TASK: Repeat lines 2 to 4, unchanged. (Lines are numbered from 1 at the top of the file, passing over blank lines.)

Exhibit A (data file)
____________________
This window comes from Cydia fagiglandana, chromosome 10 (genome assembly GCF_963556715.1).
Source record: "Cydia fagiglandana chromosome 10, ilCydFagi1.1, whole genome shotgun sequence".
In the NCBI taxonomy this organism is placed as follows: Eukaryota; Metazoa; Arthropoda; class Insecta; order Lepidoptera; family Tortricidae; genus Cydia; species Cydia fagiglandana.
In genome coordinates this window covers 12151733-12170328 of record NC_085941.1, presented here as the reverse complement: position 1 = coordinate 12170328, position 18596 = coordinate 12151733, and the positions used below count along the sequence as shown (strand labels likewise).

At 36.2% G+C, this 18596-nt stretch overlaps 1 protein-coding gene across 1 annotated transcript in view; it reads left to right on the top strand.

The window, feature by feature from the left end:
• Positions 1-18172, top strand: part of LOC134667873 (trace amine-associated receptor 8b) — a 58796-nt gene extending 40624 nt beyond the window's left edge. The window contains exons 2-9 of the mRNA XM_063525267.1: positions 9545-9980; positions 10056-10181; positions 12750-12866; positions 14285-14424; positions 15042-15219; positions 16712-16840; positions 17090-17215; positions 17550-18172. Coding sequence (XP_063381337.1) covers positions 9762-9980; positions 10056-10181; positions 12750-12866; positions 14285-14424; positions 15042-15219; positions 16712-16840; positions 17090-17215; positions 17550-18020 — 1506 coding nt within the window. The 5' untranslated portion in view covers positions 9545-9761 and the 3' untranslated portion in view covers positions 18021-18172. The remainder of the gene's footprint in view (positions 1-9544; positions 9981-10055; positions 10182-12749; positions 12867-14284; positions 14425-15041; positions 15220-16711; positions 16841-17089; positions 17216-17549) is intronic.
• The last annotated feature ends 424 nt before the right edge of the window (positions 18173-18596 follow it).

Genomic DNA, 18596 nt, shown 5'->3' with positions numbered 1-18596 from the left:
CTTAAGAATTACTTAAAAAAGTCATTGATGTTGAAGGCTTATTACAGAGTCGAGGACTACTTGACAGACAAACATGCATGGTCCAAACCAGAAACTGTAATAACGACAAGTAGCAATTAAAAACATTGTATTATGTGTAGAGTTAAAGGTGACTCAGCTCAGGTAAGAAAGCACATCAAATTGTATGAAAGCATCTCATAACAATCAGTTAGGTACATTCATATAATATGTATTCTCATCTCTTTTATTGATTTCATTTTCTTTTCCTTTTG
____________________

Source record: "Cydia fagiglandana chromosome 10, ilCydFagi1.1, whole genome shotgun sequence".
In the NCBI taxonomy this organism is placed as follows: Eukaryota; Metazoa; Arthropoda; class Insecta; order Lepidoptera; family Tortricidae; genus Cydia; species Cydia fagiglandana.
In genome coordinates this window covers 12151733-12170328 of record NC_085941.1, presented here as the reverse complement: position 1 = coordinate 12170328, position 18596 = coordinate 12151733, and the positions used below count along the sequence as shown (strand labels likewise).